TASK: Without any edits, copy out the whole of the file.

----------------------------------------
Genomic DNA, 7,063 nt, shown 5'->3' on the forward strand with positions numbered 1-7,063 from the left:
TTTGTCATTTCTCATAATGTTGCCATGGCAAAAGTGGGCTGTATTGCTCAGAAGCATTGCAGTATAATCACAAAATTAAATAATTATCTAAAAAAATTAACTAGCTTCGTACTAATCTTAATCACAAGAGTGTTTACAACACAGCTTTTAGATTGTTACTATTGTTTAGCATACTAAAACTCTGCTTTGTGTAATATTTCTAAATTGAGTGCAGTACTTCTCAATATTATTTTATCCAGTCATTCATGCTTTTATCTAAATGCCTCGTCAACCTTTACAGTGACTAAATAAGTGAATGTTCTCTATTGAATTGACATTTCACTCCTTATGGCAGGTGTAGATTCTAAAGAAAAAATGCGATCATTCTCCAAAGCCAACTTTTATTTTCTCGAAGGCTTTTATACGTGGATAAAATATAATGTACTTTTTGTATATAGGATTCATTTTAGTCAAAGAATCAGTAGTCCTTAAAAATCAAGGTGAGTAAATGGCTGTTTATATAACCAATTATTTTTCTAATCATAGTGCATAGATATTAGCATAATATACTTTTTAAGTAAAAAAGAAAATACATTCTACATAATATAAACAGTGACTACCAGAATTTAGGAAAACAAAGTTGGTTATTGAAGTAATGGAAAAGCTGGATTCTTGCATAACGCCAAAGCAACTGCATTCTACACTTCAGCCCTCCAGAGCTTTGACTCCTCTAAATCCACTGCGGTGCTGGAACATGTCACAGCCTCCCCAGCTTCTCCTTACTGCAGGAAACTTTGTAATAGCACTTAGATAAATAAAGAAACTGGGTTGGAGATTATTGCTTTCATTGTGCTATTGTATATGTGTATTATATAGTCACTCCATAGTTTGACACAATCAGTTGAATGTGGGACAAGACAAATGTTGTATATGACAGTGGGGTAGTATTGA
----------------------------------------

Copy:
Genomic DNA, 7,063 nt, shown 5'->3' on the forward strand with positions numbered 1-7,063 from the left:
TTTGTCATTTCTCATAATGTTGCCATGGCAAAAGTGGGCTGTATTGCTCAGAAGCATTGCAGTATAATCACAAAATTAAATAATTATCTAAAAAAATTAACTAGCTTCGTACTAATCTTAATCACAAGAGTGTTTACAACACAGCTTTTAGATTGTTACTATTGTTTAGCATACTAAAACTCTGCTTTGTGTAATATTTCTAAATTGAGTGCAGTACTTCTCAATATTATTTTATCCAGTCATTCATGCTTTTATCTAAATGCCTCGTCAACCTTTACAGTGACTAAATAAGTGAATGTTCTCTATTGAATTGACATTTCACTCCTTATGGCAGGTGTAGATTCTAAAGAAAAAATGCGATCATTCTCCAAAGCCAACTTTTATTTTCTCGAAGGCTTTTATACGTGGATAAAATATAATGTACTTTTTGTATATAGGATTCATTTTAGTCAAAGAATCAGTAGTCCTTAAAAATCAAGGTGAGTAAATGGCTGTTTATATAACCAATTATTTTTCTAATCATAGTGCATAGATATTAGCATAATATACTTTTTAAGTAAAAAAGAAAATACATTCTACATAATATAAACAGTGACTACCAGAATTTAGGAAAACAAAGTTGGTTATTGAAGTAATGGAAAAGCTGGATTCTTGCATAACGCCAAAGCAACTGCATTCTACACTTCAGCCCTCCAGAGCTTTGACTCCTCTAAATCCACTGCGGTGCTGGAACATGTCACAGCCTCCCCAGCTTCTCCTTACTGCAGGAAACTTTGTAATAGCACTTAGATAAATAAAGAAACTGGGTTGGAGATTATTGCTTTCATTGTGCTATTGTATATGTGTATTATATAGTCACTCCATAGTTTGACACAATCAGTTGAATGTGGGACAAGACAAATGTTGTATATGACAGTGGGGTAGTATTGA